UTCP Education Program "Brain Sciences and Ethics" Seminar 5, Session 4

9 March, 2009 └Seminar 5: Reading Hauser's Moral Minds, SATO Ryoji, Brain Sciences and Ethics

In seminar 5 of the UTCP Education Program "Brain Sciences and Ethics", we examine Moral Minds by Marc D. Hauser. In session 4 of this seminar, we discussed the latter half of chapter 2 (pp. 85-110).

Reported by Ryoji SATO (Fellow, UTCP)

  We read the latter half of chapter 2 in the fourth session. Hauser discussed how our principles of fairness had evolved and examined some unconscious parameters of them. Hauser also gave a caution about the status of moral principles: moral principles are not what we must obey. If principles of fairness are not good in terms of other perspectives, we need not always keep to them.
  According to Hauser, we acquired principles of fairness through our hunter-gatherers past. But the principles of fairness at that time are egalitarian ones, and hence they are not the same as ours. Then, he changed the focus to our current principles of fairness, referring to Joe Oppenheimer and Norman Frohlich’s experiments which are designed to test how the Rawlsian approach is effective to determine a principle of distributive fairness. Subjects chose a principle which is similar to, but different from, Rawls’s difference principle. They chose a principle that maximized the overall resources of the group and set the minimum level of income. From these experiments, Hauser concluded that freedom of choice of principles of fairness is important for justice as fairness.

  People in industrialized countries differ from current and past hunter-gatherers in another respect: punishment. Most of hunter-gatherers do not punish in the strong reciprocal way; that is, they do not punish in case it costs. On the other hand, we use many ways of punishment. We have not only punishment invoked by strong reciprocal intuitions, but also punishment installed in formal law. Hauser maintained that our intuitions about punishment, which principles of fairness underlie, can conflict with punishment enforced by law. In his opinion, our intuitions favor retributive punishment, but if we take a function of punishment as deterrence of a crime, we should not obey the intuitions. But, why should we adopt the deterrence function and abandon intuitions which principles of fairness underlie? Does Hauser think our moral principles are sloppy and untrustworthy? If he thinks so, he is saying that real morality is not in our innate “moral” faculty, but is elsewhere, say, in rationality. We have to consider rationally what is good or bad. Hauser may not be interested in such questions, but they would be very important for philosophers.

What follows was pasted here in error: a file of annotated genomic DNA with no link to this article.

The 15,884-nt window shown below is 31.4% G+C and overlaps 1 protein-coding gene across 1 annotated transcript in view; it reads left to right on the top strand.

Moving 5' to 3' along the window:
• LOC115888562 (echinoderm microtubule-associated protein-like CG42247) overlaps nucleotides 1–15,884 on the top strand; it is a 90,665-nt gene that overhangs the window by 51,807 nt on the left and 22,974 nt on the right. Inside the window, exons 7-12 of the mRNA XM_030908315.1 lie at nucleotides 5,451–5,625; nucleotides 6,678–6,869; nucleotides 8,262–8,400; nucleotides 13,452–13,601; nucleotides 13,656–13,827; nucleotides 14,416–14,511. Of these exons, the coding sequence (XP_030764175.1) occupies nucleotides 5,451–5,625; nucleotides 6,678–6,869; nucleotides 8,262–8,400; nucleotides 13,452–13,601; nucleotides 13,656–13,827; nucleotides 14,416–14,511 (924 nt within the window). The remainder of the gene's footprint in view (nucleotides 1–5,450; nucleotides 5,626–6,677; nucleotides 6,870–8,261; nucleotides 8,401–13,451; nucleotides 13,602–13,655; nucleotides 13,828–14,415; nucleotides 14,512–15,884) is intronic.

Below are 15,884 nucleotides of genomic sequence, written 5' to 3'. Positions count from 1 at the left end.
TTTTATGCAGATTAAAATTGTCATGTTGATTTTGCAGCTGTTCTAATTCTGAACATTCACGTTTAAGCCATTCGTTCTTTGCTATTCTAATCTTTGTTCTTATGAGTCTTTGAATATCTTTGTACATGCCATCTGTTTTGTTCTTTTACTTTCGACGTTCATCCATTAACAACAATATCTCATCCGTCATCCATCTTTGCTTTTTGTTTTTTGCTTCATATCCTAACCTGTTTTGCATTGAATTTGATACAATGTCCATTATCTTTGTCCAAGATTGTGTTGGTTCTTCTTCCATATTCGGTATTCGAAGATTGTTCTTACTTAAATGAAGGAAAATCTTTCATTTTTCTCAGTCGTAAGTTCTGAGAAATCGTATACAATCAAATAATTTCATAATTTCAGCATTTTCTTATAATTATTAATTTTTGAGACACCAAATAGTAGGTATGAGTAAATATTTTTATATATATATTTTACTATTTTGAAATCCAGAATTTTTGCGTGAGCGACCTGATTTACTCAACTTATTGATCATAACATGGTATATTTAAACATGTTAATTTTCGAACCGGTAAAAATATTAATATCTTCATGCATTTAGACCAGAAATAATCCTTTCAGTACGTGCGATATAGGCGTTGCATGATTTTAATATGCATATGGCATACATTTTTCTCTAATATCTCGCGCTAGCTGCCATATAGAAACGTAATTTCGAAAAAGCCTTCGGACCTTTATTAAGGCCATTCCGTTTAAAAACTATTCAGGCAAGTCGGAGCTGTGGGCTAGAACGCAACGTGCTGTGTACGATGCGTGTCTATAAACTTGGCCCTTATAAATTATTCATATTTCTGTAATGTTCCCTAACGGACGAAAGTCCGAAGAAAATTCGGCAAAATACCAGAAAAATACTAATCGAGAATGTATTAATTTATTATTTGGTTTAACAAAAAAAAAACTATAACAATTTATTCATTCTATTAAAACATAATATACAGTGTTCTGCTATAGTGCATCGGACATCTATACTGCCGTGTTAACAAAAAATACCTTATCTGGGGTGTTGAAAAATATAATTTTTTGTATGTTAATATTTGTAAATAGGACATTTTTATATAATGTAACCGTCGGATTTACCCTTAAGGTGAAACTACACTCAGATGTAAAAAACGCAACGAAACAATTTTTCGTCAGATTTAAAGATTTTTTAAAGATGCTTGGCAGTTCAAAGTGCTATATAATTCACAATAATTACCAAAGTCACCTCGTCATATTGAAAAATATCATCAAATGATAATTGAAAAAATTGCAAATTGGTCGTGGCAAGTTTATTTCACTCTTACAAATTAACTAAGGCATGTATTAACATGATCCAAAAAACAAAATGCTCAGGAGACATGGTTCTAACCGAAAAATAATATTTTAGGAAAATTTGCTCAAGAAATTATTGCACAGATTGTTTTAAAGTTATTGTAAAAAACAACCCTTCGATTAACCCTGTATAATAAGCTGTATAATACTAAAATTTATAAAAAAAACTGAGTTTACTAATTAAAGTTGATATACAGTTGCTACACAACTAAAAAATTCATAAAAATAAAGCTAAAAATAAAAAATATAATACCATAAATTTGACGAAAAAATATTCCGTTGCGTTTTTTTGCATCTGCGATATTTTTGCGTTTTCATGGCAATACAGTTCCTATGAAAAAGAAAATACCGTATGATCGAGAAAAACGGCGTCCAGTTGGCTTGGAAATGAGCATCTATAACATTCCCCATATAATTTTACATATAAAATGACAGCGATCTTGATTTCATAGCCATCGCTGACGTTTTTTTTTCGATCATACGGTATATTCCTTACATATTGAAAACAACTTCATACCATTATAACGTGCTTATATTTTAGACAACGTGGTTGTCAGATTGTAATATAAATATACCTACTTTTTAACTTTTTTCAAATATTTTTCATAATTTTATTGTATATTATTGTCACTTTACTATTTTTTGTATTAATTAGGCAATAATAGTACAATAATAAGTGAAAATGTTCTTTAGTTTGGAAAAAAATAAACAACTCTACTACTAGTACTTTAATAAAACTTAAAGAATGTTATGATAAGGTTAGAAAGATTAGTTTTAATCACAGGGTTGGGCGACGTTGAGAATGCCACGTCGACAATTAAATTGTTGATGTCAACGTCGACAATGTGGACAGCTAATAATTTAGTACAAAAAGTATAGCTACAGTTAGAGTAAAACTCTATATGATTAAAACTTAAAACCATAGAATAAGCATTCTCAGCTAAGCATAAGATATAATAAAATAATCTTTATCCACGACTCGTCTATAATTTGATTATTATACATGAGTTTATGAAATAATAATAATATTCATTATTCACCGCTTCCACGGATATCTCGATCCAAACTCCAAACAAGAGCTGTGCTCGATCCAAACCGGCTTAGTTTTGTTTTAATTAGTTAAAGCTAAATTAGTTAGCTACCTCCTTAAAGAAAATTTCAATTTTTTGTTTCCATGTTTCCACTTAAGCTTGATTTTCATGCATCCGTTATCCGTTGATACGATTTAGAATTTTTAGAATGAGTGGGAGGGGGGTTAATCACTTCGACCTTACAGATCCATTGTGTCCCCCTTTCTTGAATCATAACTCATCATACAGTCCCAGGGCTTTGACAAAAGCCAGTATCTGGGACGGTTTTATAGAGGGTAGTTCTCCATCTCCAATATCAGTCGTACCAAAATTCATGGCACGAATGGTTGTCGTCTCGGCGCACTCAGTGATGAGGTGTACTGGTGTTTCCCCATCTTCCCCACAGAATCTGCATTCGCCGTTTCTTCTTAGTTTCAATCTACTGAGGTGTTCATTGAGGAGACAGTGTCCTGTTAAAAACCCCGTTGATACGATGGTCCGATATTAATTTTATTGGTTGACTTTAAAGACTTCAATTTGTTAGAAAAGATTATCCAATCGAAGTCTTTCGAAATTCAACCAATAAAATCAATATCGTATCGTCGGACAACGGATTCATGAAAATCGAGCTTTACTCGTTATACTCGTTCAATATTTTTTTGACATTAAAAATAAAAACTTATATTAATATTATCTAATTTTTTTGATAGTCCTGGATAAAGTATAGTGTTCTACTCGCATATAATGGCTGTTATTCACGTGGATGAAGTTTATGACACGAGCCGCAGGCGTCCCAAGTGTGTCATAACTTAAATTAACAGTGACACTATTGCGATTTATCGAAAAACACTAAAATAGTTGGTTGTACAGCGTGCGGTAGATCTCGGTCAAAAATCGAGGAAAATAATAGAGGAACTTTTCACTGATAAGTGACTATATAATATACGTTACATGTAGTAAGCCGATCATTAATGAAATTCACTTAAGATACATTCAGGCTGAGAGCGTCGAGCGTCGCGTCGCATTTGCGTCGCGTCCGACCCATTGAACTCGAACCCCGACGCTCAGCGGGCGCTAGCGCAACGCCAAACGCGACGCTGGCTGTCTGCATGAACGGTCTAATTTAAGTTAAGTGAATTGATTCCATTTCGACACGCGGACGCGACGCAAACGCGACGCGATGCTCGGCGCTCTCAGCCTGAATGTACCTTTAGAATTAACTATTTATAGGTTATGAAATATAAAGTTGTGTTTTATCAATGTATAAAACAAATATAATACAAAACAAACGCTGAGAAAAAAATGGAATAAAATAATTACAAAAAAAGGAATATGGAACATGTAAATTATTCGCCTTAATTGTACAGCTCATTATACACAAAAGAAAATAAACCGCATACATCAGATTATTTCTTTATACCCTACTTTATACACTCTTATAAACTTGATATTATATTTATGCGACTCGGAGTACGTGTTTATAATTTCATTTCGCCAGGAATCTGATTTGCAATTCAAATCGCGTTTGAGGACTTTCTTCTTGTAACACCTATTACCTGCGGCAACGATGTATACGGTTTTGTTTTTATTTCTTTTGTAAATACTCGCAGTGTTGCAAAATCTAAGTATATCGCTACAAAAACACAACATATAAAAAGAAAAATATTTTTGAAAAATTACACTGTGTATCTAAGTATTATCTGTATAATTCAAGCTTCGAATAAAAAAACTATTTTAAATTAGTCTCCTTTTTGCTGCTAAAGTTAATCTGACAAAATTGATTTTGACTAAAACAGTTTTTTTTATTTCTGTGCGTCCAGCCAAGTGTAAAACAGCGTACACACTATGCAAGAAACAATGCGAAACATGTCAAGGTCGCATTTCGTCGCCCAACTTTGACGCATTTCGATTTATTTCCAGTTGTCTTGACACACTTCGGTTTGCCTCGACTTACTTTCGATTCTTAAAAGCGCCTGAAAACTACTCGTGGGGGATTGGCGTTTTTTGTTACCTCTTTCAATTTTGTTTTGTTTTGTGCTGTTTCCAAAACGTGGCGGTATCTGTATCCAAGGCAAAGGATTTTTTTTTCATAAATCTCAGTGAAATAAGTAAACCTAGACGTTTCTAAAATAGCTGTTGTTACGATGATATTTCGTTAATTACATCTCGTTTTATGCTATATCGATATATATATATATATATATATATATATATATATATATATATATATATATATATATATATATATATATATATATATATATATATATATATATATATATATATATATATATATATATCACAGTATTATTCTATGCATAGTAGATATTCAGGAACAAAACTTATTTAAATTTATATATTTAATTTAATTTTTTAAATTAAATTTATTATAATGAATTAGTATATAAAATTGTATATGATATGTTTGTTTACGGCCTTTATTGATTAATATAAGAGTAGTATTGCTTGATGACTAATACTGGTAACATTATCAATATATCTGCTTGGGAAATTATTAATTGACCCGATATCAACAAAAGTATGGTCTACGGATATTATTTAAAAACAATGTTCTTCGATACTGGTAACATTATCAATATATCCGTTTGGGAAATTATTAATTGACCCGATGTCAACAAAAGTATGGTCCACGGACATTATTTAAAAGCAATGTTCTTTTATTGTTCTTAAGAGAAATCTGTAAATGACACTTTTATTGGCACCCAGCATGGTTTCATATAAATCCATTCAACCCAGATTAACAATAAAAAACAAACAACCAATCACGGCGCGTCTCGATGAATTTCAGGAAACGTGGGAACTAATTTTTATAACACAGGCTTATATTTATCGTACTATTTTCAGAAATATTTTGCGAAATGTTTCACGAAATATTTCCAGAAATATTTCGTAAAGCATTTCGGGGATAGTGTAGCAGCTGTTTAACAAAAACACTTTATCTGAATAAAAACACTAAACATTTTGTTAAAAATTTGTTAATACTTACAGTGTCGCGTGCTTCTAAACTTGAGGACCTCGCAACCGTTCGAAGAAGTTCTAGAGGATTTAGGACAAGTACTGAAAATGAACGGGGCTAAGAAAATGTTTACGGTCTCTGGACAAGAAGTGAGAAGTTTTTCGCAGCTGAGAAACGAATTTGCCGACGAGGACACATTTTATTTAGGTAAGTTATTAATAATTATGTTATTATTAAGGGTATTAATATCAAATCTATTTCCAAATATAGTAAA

What I could not understand at all in the chapter is why he can infer an innate moral faculty from data provided in the chapter. For example, Hauser claimed principles of fairness have a parameter of reference point. We decide whether a certain occasion is fair or unfair in reference to our standards. Then, he contended there must be a parameter in principles. But I think this can be explained without postulating any parameters, for example, in terms of a Humean position. Eliciting conditions of our emotions can be tuned to various situations, and we have judgments of fairness based on our emotions in a Humean view. Thus we have judgments which possess different reference points. It seems to me that there is thus far no strong evidence for principles and parameters.

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Presented by Ryoji SATO (Fellow, UTCP)
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